What are the Terrestrials?
Ants & Termites: Size 12 to 20. Ants are available to trout from May to October. Most ants float when they fall into a river, but some sink. Some have wings, some don't. The winged ants are more likely to end up in a river from wind gusts, and therefore, more likely to be the pattern of choice for selective trout.
Colors vary from shades of red, orange, brown and black. Dead drift an ant pattern as a dry fly with floatant applied, or let the ant sink as a dropper fly, with a hopper in front of it. (Our Transpar-Ant is a very effective sinking ant) Keep a good assortment of sizes, colors, winged and non-winged ants to tip the odds in your favor.
Beetles: This is a diverse group of insects, ranging in size from #8 to #20, and colors equally as varied as size. Windy days will blow these high calorie treats in the river for opportunistic trout to enjoy. Check the bushes along the bank to see what those trout might be looking for, and be prepared for the diversity of this group of insects with a range of sizes and colors.
Most beetles float, so apply floatant to a beetle and dead drift it downstream of bushes (especially overhanging) and tall grass, next to undercut banks. These are likely places where a trout is waiting for that beetle to fall out of the sky!
Cicadas: These insects live underground as a nymph for many years, then emerge as an adult. While hatches are sporadic from 1 year to the next, when the adults hatch, trout will be watching for these large, clumsy flying insects to plop onto the river. Dead drift this fly, and hang on! These are fun flies to fish because of their enormous size and enthusiastic grabs.
Crickets: Generally, crickets are dark in color ranging from #10 - #16, and are high on a trouts diet preference, appearing in rivers all summer and fall. Like most other terrestrials, apply floatant and dead drift this fly. Trout love big, caloric meals.
Grasshoppers: Hoppers are most abundant from July through September, and represent a large, caloric meal to a trout. They are cold blooded, so warm, sunny days make them quite active and fly. (if you arrive early in the cool morning, wait to fish a hopper until later in the day) Hoppers are hapless in flight, so when the wind blows, they often end up landing in the water.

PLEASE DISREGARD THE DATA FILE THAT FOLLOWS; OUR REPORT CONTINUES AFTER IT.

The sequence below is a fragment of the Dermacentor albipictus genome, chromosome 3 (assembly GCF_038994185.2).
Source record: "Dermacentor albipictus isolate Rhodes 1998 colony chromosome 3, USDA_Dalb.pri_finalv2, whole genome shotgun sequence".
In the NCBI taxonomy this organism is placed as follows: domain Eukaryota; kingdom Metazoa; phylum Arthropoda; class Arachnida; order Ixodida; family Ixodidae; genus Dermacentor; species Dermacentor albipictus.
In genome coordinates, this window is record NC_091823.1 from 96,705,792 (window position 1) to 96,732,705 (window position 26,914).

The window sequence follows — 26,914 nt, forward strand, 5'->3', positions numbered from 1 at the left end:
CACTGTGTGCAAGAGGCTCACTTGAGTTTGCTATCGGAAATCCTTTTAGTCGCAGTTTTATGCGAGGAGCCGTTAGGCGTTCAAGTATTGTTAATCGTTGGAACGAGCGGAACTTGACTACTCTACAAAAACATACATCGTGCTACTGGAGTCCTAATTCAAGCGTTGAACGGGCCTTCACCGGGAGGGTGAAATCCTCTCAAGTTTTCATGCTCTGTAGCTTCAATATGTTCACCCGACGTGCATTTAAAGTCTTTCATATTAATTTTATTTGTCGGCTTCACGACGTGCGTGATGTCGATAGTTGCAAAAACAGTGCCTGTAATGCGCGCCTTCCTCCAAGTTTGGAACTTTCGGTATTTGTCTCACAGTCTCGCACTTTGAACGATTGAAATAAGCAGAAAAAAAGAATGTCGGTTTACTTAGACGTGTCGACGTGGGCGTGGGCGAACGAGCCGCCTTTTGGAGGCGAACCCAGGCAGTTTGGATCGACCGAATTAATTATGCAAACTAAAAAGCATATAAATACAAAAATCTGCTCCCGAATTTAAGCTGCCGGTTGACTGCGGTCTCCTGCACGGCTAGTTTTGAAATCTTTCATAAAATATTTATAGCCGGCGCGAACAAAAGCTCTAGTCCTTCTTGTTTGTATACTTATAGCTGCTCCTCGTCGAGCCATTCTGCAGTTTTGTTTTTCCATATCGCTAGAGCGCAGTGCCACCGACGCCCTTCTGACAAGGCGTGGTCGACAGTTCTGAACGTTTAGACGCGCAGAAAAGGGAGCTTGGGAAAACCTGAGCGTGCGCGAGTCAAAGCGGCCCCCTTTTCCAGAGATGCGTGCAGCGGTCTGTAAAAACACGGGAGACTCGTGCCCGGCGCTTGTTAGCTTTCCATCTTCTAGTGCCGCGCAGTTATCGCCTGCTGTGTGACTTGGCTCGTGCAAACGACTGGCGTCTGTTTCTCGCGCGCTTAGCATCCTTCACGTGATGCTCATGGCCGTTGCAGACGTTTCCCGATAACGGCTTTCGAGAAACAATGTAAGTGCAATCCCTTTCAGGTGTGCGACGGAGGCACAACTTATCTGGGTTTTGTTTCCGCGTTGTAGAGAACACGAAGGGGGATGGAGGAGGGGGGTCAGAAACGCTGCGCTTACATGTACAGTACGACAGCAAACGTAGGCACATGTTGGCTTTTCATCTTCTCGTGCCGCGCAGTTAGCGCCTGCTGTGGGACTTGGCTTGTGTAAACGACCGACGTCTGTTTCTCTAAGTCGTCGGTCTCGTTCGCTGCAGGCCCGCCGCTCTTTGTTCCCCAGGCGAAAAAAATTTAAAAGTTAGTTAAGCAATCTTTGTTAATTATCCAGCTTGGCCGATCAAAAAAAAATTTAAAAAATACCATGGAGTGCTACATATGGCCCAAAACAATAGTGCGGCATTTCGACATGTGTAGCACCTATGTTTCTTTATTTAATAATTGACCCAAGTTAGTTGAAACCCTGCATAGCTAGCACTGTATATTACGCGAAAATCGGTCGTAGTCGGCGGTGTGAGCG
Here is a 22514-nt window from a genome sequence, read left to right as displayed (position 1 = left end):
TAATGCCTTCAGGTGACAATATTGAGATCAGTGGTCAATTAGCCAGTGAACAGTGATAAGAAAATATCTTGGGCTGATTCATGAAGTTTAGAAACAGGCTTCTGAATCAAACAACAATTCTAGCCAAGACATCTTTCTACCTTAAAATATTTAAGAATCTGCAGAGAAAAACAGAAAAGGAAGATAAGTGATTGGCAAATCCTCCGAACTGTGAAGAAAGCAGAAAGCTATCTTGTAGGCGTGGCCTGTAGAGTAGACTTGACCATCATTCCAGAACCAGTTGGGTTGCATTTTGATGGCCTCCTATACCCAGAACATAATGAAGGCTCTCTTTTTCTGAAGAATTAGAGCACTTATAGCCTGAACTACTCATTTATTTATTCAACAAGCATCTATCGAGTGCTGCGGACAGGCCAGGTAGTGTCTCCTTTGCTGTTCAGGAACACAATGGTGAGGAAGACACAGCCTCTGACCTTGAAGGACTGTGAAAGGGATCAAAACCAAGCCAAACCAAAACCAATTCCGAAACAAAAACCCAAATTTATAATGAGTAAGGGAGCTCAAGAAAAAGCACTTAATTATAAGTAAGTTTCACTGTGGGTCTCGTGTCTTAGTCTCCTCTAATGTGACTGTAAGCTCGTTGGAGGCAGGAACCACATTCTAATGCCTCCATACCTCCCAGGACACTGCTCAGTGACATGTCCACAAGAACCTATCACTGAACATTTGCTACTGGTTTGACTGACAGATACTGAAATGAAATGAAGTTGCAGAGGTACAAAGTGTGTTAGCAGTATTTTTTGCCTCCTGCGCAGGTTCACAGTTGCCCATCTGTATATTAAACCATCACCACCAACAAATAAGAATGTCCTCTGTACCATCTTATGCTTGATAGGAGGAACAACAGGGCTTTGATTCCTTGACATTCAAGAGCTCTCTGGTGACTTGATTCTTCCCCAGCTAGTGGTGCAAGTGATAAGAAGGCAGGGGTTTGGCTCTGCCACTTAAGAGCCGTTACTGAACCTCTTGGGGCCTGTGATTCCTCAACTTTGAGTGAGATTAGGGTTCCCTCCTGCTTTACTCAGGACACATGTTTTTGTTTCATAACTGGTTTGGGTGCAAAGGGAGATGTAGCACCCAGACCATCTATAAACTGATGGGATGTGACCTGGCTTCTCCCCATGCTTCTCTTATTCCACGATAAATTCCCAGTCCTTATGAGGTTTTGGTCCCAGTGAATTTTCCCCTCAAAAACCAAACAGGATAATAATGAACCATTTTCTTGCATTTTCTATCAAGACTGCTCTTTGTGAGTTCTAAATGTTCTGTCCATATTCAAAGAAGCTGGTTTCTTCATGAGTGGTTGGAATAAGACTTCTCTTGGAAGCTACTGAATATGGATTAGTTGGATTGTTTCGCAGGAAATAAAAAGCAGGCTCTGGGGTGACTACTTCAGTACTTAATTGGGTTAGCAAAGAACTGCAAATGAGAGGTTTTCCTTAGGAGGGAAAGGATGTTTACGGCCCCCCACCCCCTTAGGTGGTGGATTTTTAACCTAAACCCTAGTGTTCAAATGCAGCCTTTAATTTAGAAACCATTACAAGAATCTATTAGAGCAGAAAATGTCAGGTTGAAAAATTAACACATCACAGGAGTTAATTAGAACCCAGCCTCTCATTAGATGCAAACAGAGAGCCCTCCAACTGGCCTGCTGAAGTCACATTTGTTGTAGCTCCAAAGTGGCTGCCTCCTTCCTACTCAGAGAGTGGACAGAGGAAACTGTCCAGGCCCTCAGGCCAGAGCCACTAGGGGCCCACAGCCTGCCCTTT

While stealthy casts are important most of the time, the plop of a grass hopper hitting the water will often trigger a strike. Dead drifts are effective, but try twitching the fly to simulate a hopper kicking its legs, struggling to swim back to shore. Undercut banks downstream of tall grass are prime places for fish to lie in wait of a hopper. Target these areas for eager trout.
Hoppers vary in sizes and colors, so be prepared with a variety. Some hoppers ride low in the water, so grease only the front half of a half drowned hopper, and be prepared for some enthusiastic grabs!
That's a lot of bugs! So what should you fish? Look at the brush and the tall grass next to the bank. Look at the ground. Look at what is flying overhead. What you see is probably on the diet of those fish! Stomach content studies of trout indicate that they target terrestrials all season, so go prepared with a good assortment. ..and fishing a hopper pattern when fish are not rising is often very effective.
Don't forget to double down with a Hopper/Dropper or Double Terrestrial rig. Hopper/Dropper: Tie on a hopper, an 8 - 12 inch tippet (depending on the depth of the river) to the bend of that hook, and a dropper nymph, like a Pheasant Tail or Copper John. The hopper will get some bites, and it will also serve as a strike indicator for the nymph below. Double Terrestrial: Instead of a sinking nymph, tie on an ant or other terrestrial. (this is the perfect time to fish a sinking ant!)
DiscountFlies offers 3 Terrestrial Fly Collections that will prepare you for some amazing terrestrial fly fishing, along with a wide variety of high quality Terrestrials, tied on Gamakatsu, Tiemco or Daiichi hooks. Shop Now